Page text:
Plans for controversial 20-minute neighbourhoods have been halted in Norfolk, amid a growing national backlash against so-called anti-car restrictions.

Norfolk County Council had previously voted unanimously to explore the idea of creating such zones, but has since rowed back on the strategy.

Senior councillors now say there are no plans to bring in the measures and have distanced themselves from the concept.

It comes after prime minister Rishi Sunak ordered a review of policies being introduced by local councils to restrict car use, amid growing debate over their impact.

Such schemes aim to reduce traffic, in part by preventing drivers using quieter residential roads as through-routes.

Some research suggests they reduce localised pollution. But critics, including some Conservatives MPs, argue they harm the freedom of motorists and push traffic onto other roads, causing congestion.

Eastern Daily Press: Prime minister Rishi SunakPrime minister Rishi Sunak (Image: LEON NEAL)

Norfolk County Council held a vote in December to work with other authorities and transport bosses to explore the creation of 20-minute neighbourhoods in urban and rural areas.

The idea behind the neighbourhoods is that people can get to key services, such as healthcare, schools, parks and shops selling fresh food, with no need to get in a car.

Their supporters claim they do not entail any specific restrictions against motorists, but simply promote alternative forms of transport.

But the proposal, led by Conservative councillor Lana Hempsall, sparked a backlash.

Eastern Daily Press: Lana HempsallLana Hempsall (Image: Conservative Party)

There were protests and public meetings in Thetford, amid claims from opponents that the policy was 'anti-car' and part of a wider conspiracy to restrict freedom of movement.

County Hall had insisted there was no intention to stop people using their cars, but that the idea of all services being within a 20-minute round trip on foot was worth exploring when it came to planning and protecting towns and villages.

Eastern Daily Press: Low-traffic neighbourhoods have caused angerLow-traffic neighbourhoods have caused anger (Image: PA Wire/PA Images PA Wire/PA Images)

The council said it was about giving people choice and creating conditions where walking, cycling and using public transport was possible.

But after Mr Sunak's comments - seen as a move to pitch the Conservatives as a pro-motorist party - County Hall confirmed it has rowed back on exploring 20-minute neighbourhoods and low-traffic neighbourhood schemes.

Eastern Daily Press: Graham Plant, Norfolk County Council cabinet member for highways, infrastructure and transportGraham Plant, Norfolk County Council cabinet member for highways, infrastructure and transport (Image: Jamie Honeywood Archant Norwich Norfolk)

Graham Plant, the council's cabinet member for highways, infrastructure and transport confirmed no formal work had started over 20-minute neighbourhoods.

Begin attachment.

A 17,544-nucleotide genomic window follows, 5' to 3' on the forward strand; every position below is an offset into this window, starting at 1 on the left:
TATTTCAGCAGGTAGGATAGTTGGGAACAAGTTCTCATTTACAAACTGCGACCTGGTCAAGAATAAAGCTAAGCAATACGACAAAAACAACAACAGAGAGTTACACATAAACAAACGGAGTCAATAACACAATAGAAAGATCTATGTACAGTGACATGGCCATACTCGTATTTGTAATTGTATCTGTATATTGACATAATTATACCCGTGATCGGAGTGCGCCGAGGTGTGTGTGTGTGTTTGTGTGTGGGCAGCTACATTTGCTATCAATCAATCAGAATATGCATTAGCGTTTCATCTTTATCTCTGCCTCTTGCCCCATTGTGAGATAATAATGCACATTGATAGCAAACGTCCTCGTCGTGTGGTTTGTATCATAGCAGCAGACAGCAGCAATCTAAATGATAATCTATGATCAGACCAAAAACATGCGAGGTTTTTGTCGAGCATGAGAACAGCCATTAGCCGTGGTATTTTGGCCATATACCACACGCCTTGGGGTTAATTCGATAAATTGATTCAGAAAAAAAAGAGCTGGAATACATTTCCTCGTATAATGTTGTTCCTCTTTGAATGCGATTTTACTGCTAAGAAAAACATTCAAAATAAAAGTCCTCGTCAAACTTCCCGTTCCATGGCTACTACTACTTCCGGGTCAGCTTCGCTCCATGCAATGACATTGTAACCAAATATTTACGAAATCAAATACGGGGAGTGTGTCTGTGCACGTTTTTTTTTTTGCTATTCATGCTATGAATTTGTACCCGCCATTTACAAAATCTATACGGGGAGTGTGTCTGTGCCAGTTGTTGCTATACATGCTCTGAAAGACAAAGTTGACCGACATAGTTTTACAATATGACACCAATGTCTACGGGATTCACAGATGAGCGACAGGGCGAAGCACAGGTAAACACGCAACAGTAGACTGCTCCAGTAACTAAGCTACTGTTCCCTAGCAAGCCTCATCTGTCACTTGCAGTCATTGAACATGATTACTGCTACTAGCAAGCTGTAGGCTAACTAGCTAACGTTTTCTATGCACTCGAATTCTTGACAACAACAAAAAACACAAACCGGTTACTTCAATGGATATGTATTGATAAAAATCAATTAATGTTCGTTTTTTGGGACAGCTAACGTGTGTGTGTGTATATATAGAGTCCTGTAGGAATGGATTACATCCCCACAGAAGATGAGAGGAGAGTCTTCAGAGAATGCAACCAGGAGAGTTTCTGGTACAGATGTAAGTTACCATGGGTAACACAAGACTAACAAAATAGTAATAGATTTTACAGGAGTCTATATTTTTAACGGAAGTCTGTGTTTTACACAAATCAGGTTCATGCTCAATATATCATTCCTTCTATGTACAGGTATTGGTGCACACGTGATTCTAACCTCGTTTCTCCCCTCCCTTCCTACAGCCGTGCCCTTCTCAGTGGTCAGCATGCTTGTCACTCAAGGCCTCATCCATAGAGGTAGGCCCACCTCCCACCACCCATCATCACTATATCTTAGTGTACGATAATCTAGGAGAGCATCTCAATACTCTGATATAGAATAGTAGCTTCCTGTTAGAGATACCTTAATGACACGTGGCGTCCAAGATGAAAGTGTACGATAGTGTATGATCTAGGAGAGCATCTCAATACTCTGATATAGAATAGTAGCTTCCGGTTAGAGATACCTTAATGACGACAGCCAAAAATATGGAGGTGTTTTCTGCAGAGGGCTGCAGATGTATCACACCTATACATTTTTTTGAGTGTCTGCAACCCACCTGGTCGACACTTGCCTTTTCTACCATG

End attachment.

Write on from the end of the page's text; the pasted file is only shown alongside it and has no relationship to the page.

He said: "Low-traffic neighbourhoods or 20-minute neighbourhoods are simply names given to schemes that have been delivered on the ground elsewhere in the UK and we currently have no plans to deliver schemes under these banners.

"We are aware of the concerns raised elsewhere in the UK where schemes have been delivered, and continue to review all the feedback and evidence coming out of these.

"I have never considered low-traffic neighbourhoods for Norfolk and we agreed to review the evidence and possible benefits of 20-minute zones.

"No formal work on this has been started and we will await to see if there is any new guidance to local authorities following the prime minister’s review."

Mr Plant said the council's Local Transport Plan (LTP) showed the authority wanted to improve travel choices for people, so they can walk, cycle or use public transport, where this is possible, or continue to use their cars.

Ms Hempsall said, since she put forward her motion in December, the connotations of what a 20-minute neighbourhood entailed had changed.

The 20-minute neighbourhoods differ from low-traffic neighbourhoods.

The latter schemes, introduced in cities such as Oxford, aim to limit traffic and encourage people to walk, cycle or use public transport.

But, with barriers put up to stop drivers using quiet residential roads as through routes and businesses saying it has killed trade, it has caused uproar, including among Tory MPs.

Eastern Daily Press: Mayor of London Sadiq KhanMayor of London Sadiq Khan (Image: PA Wire/PA Images)

Anger over the extension of London's ULEZ (Ultra Low Emission Zone) - championed by the city's London mayor Sadiq Khan - was also seen as key to the Tories recently holding on to Boris Johnson's former Uxbridge and South Ruislip parliamentary seat.

Confirming the low-traffic neighbourhood review at the weekend, Mr Sunak said: "I just want to make sure people know that I’m on their side in supporting them to use their cars to do all the things that matter to them."

Eastern Daily Press: Steve Morphew, leader of the Labour group at Norfolk County CouncilSteve Morphew, leader of the Labour group at Norfolk County Council (Image: Archant)

But Steve Morphew, leader of the opposition Labour group at County Hall, said: "It really is time for a grown-up conversation rather than using this as a desperate electoral ploy.

"You can’t please all of the people all of the time, but local schemes designed with local knowledge usually work better and work out less expensive.

"The county council has lost a lot of trust over roads. That’s been replaced by suspicion and conspiracy theories. It’s going to take a lot of work to win back that trust."